Google, Samsung bitterness resurfaces on wearables

Google and Samsung have an interesting history. Often working together, the two eventually end up splitting apart at the seams. Be it Nexus devices or Chromebooks, there has almost always been a very Google-centric Samsung device floating around. The latest Samsung-for-Google device, the Gear Live, may have drawn a line in the sand.

Google is serious about wearables, and so is Samsung. Both companies likely feel the platform is the new tech gold rush, ripe for pillaging money from our pockets in a ho-hum smartphone market. According to The Information, Google CEO Larry Page recently met with Samsung Vice Chairman Jay Y. Lee to discuss Samsung's aim with wearables. It didn't go well.

The meeting was said to be "tense", with Page questioning why Samsung is dedicating time to Tizen rather than Android Wear. He may have been reacting to Samsung's recent move to strip Android from the Galaxy Gear and migrate it to Tizen. Page could hav also been bothered by the various reports of shoddy Gear Live hardware — an issue that doesn't plague Samsung's Tizen devices.

Lee is said to have informed Page that Tizen is — and will remain — a focus for Samsung moving forward, and that the company intends to trudge on with their own platform. Page also took issue with Samsung's copying of various Google apps and services, according to the report.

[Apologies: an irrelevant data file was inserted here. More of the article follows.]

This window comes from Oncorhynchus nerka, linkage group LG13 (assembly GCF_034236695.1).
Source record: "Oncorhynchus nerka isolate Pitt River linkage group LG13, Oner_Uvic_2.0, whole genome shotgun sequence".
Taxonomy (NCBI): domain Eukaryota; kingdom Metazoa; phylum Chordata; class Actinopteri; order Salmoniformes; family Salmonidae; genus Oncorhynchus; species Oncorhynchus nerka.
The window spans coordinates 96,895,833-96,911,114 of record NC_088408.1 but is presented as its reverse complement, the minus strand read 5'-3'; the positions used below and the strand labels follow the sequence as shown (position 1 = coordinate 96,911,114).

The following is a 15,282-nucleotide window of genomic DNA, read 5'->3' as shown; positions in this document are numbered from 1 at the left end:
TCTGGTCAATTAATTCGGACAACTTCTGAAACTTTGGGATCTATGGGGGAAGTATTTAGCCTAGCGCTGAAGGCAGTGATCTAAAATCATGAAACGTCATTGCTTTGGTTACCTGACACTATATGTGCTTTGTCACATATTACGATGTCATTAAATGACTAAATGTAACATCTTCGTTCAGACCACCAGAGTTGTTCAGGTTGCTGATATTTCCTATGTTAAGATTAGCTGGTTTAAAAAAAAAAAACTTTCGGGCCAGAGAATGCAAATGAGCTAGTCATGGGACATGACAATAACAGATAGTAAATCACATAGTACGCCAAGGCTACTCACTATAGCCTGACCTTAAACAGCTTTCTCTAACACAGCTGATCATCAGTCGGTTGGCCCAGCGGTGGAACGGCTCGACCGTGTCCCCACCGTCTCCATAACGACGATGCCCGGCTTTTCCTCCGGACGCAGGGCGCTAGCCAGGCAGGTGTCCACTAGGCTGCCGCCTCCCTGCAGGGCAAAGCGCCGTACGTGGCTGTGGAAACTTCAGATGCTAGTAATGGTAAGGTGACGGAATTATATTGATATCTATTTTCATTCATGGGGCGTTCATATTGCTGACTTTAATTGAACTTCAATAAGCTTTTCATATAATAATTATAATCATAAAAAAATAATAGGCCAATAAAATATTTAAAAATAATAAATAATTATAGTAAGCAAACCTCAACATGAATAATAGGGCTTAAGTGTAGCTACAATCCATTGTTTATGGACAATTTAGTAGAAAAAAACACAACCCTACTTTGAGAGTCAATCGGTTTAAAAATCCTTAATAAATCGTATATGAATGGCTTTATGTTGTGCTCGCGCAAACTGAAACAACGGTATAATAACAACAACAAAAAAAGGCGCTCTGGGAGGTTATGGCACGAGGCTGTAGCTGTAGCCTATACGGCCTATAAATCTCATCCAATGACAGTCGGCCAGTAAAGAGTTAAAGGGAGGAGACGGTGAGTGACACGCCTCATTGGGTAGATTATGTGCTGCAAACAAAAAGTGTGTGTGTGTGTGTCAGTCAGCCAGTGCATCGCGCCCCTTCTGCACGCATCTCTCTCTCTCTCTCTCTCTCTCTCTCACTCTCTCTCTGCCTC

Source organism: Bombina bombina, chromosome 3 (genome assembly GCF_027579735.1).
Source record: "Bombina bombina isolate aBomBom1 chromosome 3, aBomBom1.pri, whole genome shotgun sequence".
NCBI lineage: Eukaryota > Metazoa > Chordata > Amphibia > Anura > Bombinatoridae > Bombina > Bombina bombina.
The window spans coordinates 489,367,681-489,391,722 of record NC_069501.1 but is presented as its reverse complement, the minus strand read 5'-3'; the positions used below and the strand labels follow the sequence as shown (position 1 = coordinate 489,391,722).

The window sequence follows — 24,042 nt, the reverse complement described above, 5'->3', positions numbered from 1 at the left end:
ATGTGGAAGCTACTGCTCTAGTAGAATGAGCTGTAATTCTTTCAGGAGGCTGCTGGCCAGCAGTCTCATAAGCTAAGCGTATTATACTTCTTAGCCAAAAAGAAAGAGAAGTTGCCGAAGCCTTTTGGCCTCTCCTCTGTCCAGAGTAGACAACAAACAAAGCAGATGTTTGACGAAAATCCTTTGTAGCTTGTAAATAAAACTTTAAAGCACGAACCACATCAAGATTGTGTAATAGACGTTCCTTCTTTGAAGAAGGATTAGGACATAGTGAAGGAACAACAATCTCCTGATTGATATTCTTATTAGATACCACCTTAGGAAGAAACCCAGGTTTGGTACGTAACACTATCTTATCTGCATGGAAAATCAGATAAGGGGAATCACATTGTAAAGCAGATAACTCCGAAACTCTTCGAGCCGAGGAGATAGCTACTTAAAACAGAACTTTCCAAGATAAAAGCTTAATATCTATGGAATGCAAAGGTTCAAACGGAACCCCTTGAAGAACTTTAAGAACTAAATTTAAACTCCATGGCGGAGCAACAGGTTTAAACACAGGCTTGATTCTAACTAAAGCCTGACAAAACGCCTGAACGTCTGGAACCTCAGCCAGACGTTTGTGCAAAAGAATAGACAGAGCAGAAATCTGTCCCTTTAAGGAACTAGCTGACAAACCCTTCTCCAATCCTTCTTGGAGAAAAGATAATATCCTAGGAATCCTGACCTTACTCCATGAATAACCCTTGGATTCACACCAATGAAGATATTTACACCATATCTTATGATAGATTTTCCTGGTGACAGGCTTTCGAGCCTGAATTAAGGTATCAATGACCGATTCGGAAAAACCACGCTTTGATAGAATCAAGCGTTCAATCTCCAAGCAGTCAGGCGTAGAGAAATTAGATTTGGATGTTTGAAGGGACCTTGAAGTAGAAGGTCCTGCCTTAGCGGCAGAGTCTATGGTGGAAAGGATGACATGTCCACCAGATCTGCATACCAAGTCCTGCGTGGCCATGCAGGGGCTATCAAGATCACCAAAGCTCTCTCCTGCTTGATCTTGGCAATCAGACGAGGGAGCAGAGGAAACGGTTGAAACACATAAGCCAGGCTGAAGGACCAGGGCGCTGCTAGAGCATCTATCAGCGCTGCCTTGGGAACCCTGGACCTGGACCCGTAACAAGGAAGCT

Android and Chrome boss Sundar Pichai has been very complimentary of the relationship between the two companies lately, saying they've never enjoyed a closer working relationship. Google and Samsung also have a handshake deal in place to share patents, which many believed meant Google had swayed Samsung to play nice and follow their lead.

If this report is true — and let's remember The Information's information is not always accurate — a new platform is renewing old tensions, and that's not a positive direction. Google has taken a bit more control of Android of late, and Android Wear has always remained tucked tightly under their wing. It likely doesn't signal the end of an era, but tensions could end up forcing Samsung's hand one way or another.

Source: The Information